Dear Younger Me Series - "Step Out of the Boat" by Mike Schonebaum

This week's "Dear Younger Me" letter is written by Mike Schonebaum. Mike is a supporter of Complete Game Ministries and loves looking through the lens of ministry done through the platform of sports. Mike's story is one that will grab anyone who has experienced difficulty or doubt in their walk with Christ. In the end, his encouragement to "step out of the boat" will ring true to all of the baseball community. Mike's son, Calvin, is a junior at Valor Christian High School this spring.

Dear Younger Mike,

You will have a blessed childhood growing up in Lakewood, Colorado. You will take guitar lessons, learn how to swim and create many childhood memories. You will play football, basketball and baseball beginning at eight years old. You will meet your best friend Byron on these sports teams because you end up playing on all three teams together from eight years old until you are fourteen. You will then move apart as you go to different schools.

You will continue to play football and basketball in Junior high school, which at this time went to the 9th grade, but an experience with a coach will cause you to stop playing when you go to high school. You will try out for baseball but get cut and decide not to go out again. Looking back you will regret this decision but it leads to other blessings.

Your mom will take you to Sunday school and church when you are growing up, starting your faith walk. Although you won’t invite Jesus into your heart until Byron invites you to an event at his Christian high school. You will walk away thinking that is strange but you also feel something has taken place.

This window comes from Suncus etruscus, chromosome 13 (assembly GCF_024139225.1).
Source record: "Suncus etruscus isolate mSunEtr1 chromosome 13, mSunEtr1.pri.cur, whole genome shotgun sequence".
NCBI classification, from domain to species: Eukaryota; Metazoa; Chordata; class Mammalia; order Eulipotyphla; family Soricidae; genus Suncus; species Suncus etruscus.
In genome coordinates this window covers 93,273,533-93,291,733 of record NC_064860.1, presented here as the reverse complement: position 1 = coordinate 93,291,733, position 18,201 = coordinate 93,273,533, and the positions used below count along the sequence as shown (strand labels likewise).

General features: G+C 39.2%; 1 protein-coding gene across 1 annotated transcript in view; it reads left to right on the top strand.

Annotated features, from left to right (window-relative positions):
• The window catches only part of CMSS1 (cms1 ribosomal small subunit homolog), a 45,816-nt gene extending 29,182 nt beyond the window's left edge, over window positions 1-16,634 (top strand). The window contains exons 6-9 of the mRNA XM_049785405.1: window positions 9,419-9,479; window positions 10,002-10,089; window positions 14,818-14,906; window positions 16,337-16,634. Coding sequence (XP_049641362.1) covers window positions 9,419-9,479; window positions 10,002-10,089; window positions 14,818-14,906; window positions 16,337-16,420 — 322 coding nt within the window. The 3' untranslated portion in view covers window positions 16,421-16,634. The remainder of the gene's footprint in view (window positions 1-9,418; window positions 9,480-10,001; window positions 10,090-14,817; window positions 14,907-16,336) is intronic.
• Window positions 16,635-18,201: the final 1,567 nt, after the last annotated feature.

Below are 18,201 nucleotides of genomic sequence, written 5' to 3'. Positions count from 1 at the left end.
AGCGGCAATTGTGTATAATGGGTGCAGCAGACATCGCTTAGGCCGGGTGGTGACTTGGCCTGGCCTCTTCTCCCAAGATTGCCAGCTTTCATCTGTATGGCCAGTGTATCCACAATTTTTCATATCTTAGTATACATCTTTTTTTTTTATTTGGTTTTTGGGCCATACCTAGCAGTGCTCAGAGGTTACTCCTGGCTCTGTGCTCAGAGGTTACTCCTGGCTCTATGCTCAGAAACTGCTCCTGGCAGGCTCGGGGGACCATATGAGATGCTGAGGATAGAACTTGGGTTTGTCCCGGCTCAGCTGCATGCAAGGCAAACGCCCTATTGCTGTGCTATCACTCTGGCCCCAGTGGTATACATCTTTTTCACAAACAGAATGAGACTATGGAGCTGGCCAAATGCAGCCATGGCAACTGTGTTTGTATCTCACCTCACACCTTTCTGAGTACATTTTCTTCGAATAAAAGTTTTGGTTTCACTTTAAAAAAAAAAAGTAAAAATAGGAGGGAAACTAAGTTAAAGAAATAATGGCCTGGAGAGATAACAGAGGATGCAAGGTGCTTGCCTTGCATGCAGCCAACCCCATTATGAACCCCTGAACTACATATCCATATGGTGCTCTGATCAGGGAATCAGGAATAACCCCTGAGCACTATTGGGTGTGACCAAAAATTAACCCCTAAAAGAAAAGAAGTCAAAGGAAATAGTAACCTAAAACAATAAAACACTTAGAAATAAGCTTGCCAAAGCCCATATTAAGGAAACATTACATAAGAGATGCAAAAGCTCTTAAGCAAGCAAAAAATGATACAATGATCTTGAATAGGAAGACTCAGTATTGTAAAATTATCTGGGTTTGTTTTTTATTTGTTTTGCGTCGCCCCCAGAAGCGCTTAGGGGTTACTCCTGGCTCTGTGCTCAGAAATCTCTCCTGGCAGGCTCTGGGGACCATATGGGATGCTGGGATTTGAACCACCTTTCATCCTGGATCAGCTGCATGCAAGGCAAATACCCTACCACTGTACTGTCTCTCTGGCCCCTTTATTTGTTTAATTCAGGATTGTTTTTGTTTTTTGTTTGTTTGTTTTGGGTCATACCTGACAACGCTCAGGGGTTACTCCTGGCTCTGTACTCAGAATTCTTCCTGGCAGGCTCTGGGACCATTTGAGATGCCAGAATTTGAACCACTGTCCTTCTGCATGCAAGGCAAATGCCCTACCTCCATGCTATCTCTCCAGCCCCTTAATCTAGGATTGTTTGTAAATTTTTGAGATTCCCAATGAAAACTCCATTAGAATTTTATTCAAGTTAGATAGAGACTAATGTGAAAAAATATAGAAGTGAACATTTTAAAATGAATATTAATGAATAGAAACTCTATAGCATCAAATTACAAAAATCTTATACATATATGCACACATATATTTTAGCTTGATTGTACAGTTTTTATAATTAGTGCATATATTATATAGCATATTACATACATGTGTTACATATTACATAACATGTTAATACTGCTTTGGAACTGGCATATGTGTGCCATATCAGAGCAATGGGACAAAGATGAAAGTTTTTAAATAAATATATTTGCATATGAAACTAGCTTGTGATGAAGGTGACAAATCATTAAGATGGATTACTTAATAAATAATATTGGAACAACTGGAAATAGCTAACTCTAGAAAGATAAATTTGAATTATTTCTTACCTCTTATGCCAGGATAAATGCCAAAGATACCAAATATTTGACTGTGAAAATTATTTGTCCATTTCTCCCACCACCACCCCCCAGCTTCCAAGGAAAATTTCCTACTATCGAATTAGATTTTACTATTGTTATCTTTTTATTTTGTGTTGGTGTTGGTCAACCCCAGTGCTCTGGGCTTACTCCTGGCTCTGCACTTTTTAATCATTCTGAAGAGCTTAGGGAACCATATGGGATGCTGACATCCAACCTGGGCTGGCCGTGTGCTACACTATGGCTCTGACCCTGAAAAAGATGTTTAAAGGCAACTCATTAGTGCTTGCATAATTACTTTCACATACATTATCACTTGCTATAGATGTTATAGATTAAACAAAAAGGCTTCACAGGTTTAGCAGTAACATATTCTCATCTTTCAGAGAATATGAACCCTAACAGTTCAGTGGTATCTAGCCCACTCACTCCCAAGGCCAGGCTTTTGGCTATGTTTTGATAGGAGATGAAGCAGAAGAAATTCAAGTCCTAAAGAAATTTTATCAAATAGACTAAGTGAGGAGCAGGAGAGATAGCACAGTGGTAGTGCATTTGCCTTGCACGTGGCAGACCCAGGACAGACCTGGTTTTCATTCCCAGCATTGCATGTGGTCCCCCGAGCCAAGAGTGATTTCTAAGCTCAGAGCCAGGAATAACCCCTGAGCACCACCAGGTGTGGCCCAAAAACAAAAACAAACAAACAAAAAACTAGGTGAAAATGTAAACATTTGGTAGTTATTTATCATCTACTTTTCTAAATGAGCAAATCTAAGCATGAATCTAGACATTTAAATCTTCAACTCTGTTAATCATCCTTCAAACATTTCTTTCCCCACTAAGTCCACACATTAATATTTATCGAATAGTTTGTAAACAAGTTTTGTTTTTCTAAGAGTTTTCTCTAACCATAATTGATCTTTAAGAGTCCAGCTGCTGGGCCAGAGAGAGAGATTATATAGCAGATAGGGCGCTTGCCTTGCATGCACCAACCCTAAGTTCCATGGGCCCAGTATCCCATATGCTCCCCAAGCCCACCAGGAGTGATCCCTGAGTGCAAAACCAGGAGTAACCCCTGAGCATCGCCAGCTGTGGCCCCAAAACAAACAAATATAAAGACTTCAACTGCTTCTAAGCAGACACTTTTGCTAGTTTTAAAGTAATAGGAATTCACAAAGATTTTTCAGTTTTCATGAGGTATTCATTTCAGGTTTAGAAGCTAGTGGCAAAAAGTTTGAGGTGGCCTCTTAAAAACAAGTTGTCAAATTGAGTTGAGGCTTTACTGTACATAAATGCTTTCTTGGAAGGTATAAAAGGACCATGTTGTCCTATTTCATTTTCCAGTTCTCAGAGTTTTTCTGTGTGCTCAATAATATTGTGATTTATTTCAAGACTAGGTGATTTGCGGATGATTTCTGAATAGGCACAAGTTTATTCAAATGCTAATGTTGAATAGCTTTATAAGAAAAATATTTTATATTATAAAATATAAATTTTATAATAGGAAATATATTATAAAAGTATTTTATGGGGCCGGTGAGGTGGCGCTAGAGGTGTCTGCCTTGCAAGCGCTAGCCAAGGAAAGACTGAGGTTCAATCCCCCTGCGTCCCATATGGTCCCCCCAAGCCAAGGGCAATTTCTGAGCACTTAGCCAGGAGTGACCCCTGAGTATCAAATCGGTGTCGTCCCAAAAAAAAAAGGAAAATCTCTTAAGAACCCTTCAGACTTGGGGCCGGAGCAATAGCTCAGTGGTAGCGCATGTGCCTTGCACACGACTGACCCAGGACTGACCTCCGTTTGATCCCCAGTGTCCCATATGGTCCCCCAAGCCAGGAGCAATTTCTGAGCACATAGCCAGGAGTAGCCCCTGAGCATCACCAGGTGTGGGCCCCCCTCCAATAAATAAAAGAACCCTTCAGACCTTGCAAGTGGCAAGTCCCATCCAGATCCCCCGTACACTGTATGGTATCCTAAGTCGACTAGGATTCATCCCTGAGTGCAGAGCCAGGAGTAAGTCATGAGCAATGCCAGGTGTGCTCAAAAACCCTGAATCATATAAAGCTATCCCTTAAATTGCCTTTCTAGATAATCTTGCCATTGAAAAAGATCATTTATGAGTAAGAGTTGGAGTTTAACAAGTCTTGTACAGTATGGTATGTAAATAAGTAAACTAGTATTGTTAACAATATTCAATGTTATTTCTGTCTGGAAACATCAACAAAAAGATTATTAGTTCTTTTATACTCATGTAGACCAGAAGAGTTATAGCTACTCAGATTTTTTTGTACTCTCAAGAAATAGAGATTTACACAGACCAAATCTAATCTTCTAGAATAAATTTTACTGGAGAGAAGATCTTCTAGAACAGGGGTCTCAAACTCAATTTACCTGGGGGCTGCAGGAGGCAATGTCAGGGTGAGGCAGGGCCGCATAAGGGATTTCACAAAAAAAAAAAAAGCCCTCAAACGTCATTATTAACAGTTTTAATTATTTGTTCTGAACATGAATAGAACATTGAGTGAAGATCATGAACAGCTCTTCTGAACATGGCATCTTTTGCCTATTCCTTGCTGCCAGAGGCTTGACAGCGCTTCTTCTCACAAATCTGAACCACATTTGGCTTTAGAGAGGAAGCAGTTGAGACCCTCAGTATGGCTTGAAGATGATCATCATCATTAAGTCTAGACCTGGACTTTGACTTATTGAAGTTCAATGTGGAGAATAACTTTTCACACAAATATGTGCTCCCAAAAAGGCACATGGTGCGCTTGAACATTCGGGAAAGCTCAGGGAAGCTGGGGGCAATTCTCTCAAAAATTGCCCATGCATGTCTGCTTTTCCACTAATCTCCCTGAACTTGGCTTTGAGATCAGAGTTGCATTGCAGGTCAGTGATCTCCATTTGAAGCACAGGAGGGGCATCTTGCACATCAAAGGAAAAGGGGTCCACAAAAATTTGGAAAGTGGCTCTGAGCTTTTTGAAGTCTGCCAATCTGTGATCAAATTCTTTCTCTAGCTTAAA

During high school, with sports out of the picture, you start working at Casa Bonita and will work the three years through high school. You will learn a lot about responsibility, gain some leadership skills, and you will meet some life-long friends. You will be asked many times if you are a diver but you will have to say no. Although, you do jump in the pool late one night with a group of co-workers after you have completed a late night clean-up. (But don’t tell anyone, you don’t want to get fired.)

After graduation you decide to go to Colorado State in Fort Collins where you will meet back up with your best friend Byron. You join a fraternity together. You will be the elected to the executive board as Secretary for a semester and the following semester you will be elected President. The leadership training and experiences will be life changing - pay attention!